I drove around that town and saw quite a lot of destruction. Most of the people I saw who were still there were elderly. In my experience, the elderly either don’t have anywhere to go, don’t have the means to go anywhere, or don’t want to leave their homes. So, they are being terrorized by Ukraine’s shelling. One man was standing on his balcony, and he pointed to the fact that his windows were blown out. He said that he had just covered them with plastic sheeting and was going to have to endure winter with that. That is the case in many areas of the Donbass which have been affected by Ukraine’s shelling.

The Referenda

I don’t know how much I can address in terms of repercussions for being observers at the referenda, because I haven’t left here yet. I haven’t received any sort of emails, but I’m aware that colleagues who came here to be observers at the referenda have been threatened with some sort of sanctions or otherwise. I myself have not received that. I do expect, being both a citizen of the U.S. and Canada, that I probably will.

I want to state from the perspective of someone who was here prior to, during, and after the referenda, that in terms of how the media has covered that—and I’m sure maybe this has already been discussed, so I apologize for making a repeated point.

Most of us on this panel know that the referenda were held in a very democratic and free manner, [though] perhaps not the most ideal. There wasn’t always 100% privacy, but frankly people here didn’t care, because it was well known what they wanted. And that was to join Russia.

I was going around to different areas of Donetsk, including Kievky, which is a very hard-hit area, routinely, repeatedly shelled on an almost daily basis by Ukraine. I went to Kirovsky. Same situation; this one in western Donetsk. I went to Horlivka, and I went to Mariupol. This is during the five days of the referenda. I saw volunteers from the Voting Commission going door-to-door, and I’m aware of how Western media is construing, more how Western media is portraying things as people having had a gun pointed at their head. That was not the case. There were local soldiers providing security, but nobody was intimidated by them. I started asking people, “Is anyone coercing you to vote?” And they would laugh, and say, “No, we’ve been waiting for this for over eight years.”

So, frankly the way the Western media is—it’s not surprising the way they’ve been reporting on the referenda—but in my experience, people here were overjoyed that the referenda finally came about, and they’re overjoyed with the results. I did conduct interviews the day after just to follow up and see, ask more of the same questions. One of the things they would say when I asked, “What do you expect, having joined Russia?” they’d say, “Peace.” That’s their overriding will, is peace. They want an end to Ukraine’s shelling. They also hope for some kind of economic stability, but peace was the overriding issue.

The People of the Donbass

I’m sorry I didn’t have time to prepare a speech. I didn’t have time to do much of anything. One other point I do want to emphasize is that whereas if we’re following some of the comments coming from people holding extremist views in Ukraine, they view people here in the Donbass as subhuman, as expendable, as people they can kill. When I talk to people here, however, most people refer to Ukrainians as their brothers and sisters, and they just want an end to this war. They want to be stable; they want their rights as Russian speakers. But they’re not calling for bloodshed; they’re not calling for more death. They just want peace and stability.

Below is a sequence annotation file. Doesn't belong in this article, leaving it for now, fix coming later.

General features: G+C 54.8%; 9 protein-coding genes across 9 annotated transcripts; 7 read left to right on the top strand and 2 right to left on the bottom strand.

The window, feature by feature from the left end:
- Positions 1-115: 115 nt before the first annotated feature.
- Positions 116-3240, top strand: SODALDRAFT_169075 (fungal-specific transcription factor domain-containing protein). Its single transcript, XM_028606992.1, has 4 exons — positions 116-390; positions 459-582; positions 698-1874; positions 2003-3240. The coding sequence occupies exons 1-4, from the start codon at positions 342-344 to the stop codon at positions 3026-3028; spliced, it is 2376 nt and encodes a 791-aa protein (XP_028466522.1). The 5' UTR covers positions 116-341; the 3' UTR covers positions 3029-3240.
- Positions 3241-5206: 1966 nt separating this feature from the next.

It’s really a shame—although again not surprising—that Western media won’t air this; it is a shame how dehumanized people here have been. How their entire narrative has been disappeared from the media’s reporting on things here. The media implies things started only in February of this year, when we all know it started in 2014. They’ve paid very dearly for not wanting what happened in Kyiv and Odessa to come to them here. They’re some of the most humane people I’ve met, very kind. They’re very well-informed; they have no disillusions about what’s happening here. When I ask the question—because I know the way the media is spinning things—“Do you feel like Russia invaded here?” one man’s reaction was, “How can Russia invade when we wanted to join Russia?”

I don’t blame people in the West for not understanding what’s happening on the ground here, because there are simply very few Western reporters who will come here. They do exist, though. Any of the Western media that I have seen here—and I’ve only seen in March two French media channels—were presented with the same information that we were presented with, but they chose not to report on it. So, it’s on their hands, the fact that they haven’t reported the truth. I know they have directives.

I’m very happy to be here, and to be able to share my experiences with you and the people who read my work or follow what I have to say on social media and my Telegram channel and on YouTube.

If anyone has a question now or later, I’d be happy to address that.

Source: EIR